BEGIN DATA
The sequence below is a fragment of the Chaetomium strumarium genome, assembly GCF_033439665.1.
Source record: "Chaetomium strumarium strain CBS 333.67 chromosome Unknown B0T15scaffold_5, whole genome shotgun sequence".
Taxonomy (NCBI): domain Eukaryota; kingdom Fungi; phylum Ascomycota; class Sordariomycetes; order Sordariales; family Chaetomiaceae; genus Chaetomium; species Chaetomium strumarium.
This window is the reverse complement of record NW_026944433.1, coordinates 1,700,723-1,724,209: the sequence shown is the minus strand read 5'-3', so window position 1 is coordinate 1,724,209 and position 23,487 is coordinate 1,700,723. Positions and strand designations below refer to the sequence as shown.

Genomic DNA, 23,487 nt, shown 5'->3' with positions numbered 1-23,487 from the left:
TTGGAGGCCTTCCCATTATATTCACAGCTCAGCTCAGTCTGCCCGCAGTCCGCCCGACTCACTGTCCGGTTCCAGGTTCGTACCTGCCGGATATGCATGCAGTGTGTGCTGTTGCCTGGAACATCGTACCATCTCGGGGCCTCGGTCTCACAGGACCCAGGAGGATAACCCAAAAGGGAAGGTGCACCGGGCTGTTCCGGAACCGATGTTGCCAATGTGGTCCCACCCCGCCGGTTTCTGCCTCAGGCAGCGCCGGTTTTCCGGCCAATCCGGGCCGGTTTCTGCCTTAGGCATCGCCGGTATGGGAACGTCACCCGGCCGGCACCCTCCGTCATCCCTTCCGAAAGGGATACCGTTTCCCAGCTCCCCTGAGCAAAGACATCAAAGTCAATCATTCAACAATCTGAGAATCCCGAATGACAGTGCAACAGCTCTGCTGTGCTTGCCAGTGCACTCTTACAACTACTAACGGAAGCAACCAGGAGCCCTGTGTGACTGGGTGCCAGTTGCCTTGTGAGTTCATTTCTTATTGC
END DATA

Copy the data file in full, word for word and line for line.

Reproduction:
The sequence below is a fragment of the Chaetomium strumarium genome, assembly GCF_033439665.1.
Source record: "Chaetomium strumarium strain CBS 333.67 chromosome Unknown B0T15scaffold_5, whole genome shotgun sequence".
Taxonomy (NCBI): domain Eukaryota; kingdom Fungi; phylum Ascomycota; class Sordariomycetes; order Sordariales; family Chaetomiaceae; genus Chaetomium; species Chaetomium strumarium.
This window is the reverse complement of record NW_026944433.1, coordinates 1,700,723-1,724,209: the sequence shown is the minus strand read 5'-3', so window position 1 is coordinate 1,724,209 and position 23,487 is coordinate 1,700,723. Positions and strand designations below refer to the sequence as shown.

Genomic DNA, 23,487 nt, shown 5'->3' with positions numbered 1-23,487 from the left:
TTGGAGGCCTTCCCATTATATTCACAGCTCAGCTCAGTCTGCCCGCAGTCCGCCCGACTCACTGTCCGGTTCCAGGTTCGTACCTGCCGGATATGCATGCAGTGTGTGCTGTTGCCTGGAACATCGTACCATCTCGGGGCCTCGGTCTCACAGGACCCAGGAGGATAACCCAAAAGGGAAGGTGCACCGGGCTGTTCCGGAACCGATGTTGCCAATGTGGTCCCACCCCGCCGGTTTCTGCCTCAGGCAGCGCCGGTTTTCCGGCCAATCCGGGCCGGTTTCTGCCTTAGGCATCGCCGGTATGGGAACGTCACCCGGCCGGCACCCTCCGTCATCCCTTCCGAAAGGGATACCGTTTCCCAGCTCCCCTGAGCAAAGACATCAAAGTCAATCATTCAACAATCTGAGAATCCCGAATGACAGTGCAACAGCTCTGCTGTGCTTGCCAGTGCACTCTTACAACTACTAACGGAAGCAACCAGGAGCCCTGTGTGACTGGGTGCCAGTTGCCTTGTGAGTTCATTTCTTATTGC